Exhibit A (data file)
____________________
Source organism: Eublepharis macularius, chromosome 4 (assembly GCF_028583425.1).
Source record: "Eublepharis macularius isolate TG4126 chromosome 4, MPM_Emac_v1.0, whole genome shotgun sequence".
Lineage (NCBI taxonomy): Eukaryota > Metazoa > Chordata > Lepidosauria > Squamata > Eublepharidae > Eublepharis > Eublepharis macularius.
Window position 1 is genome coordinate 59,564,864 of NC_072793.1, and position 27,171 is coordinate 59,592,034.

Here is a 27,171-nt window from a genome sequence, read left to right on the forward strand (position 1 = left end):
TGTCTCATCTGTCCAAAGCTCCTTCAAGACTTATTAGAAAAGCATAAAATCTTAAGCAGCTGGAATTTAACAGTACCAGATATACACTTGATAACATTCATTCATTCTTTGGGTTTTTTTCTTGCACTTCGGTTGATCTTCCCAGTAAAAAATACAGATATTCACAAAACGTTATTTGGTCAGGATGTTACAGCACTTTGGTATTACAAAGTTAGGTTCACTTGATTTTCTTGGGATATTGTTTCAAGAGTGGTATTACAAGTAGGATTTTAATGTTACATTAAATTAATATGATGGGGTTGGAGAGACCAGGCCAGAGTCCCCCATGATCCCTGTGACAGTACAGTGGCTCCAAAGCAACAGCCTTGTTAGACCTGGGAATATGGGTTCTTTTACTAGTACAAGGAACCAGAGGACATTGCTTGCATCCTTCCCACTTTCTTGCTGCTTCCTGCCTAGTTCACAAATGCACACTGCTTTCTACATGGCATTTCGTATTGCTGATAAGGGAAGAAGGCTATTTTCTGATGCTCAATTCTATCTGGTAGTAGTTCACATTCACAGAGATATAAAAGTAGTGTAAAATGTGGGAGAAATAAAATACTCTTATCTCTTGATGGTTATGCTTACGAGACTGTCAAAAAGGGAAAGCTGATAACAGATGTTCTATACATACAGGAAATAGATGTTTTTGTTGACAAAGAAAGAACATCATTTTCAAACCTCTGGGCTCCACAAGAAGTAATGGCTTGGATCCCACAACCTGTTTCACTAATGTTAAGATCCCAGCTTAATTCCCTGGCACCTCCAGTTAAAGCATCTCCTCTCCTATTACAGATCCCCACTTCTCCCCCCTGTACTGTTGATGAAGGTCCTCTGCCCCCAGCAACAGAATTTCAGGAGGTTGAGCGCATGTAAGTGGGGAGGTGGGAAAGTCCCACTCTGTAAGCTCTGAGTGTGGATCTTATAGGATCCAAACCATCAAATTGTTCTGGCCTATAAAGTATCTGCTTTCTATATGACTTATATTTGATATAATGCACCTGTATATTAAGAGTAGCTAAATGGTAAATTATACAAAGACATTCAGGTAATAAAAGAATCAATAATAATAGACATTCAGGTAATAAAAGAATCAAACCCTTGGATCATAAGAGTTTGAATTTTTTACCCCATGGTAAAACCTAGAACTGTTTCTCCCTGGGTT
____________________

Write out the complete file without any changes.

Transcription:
Source organism: Eublepharis macularius, chromosome 4 (assembly GCF_028583425.1).
Source record: "Eublepharis macularius isolate TG4126 chromosome 4, MPM_Emac_v1.0, whole genome shotgun sequence".
Lineage (NCBI taxonomy): Eukaryota > Metazoa > Chordata > Lepidosauria > Squamata > Eublepharidae > Eublepharis > Eublepharis macularius.
Window position 1 is genome coordinate 59,564,864 of NC_072793.1, and position 27,171 is coordinate 59,592,034.

Here is a 27,171-nt window from a genome sequence, read left to right on the forward strand (position 1 = left end):
TGTCTCATCTGTCCAAAGCTCCTTCAAGACTTATTAGAAAAGCATAAAATCTTAAGCAGCTGGAATTTAACAGTACCAGATATACACTTGATAACATTCATTCATTCTTTGGGTTTTTTTCTTGCACTTCGGTTGATCTTCCCAGTAAAAAATACAGATATTCACAAAACGTTATTTGGTCAGGATGTTACAGCACTTTGGTATTACAAAGTTAGGTTCACTTGATTTTCTTGGGATATTGTTTCAAGAGTGGTATTACAAGTAGGATTTTAATGTTACATTAAATTAATATGATGGGGTTGGAGAGACCAGGCCAGAGTCCCCCATGATCCCTGTGACAGTACAGTGGCTCCAAAGCAACAGCCTTGTTAGACCTGGGAATATGGGTTCTTTTACTAGTACAAGGAACCAGAGGACATTGCTTGCATCCTTCCCACTTTCTTGCTGCTTCCTGCCTAGTTCACAAATGCACACTGCTTTCTACATGGCATTTCGTATTGCTGATAAGGGAAGAAGGCTATTTTCTGATGCTCAATTCTATCTGGTAGTAGTTCACATTCACAGAGATATAAAAGTAGTGTAAAATGTGGGAGAAATAAAATACTCTTATCTCTTGATGGTTATGCTTACGAGACTGTCAAAAAGGGAAAGCTGATAACAGATGTTCTATACATACAGGAAATAGATGTTTTTGTTGACAAAGAAAGAACATCATTTTCAAACCTCTGGGCTCCACAAGAAGTAATGGCTTGGATCCCACAACCTGTTTCACTAATGTTAAGATCCCAGCTTAATTCCCTGGCACCTCCAGTTAAAGCATCTCCTCTCCTATTACAGATCCCCACTTCTCCCCCCTGTACTGTTGATGAAGGTCCTCTGCCCCCAGCAACAGAATTTCAGGAGGTTGAGCGCATGTAAGTGGGGAGGTGGGAAAGTCCCACTCTGTAAGCTCTGAGTGTGGATCTTATAGGATCCAAACCATCAAATTGTTCTGGCCTATAAAGTATCTGCTTTCTATATGACTTATATTTGATATAATGCACCTGTATATTAAGAGTAGCTAAATGGTAAATTATACAAAGACATTCAGGTAATAAAAGAATCAATAATAATAGACATTCAGGTAATAAAAGAATCAAACCCTTGGATCATAAGAGTTTGAATTTTTTACCCCATGGTAAAACCTAGAACTGTTTCTCCCTGGGTT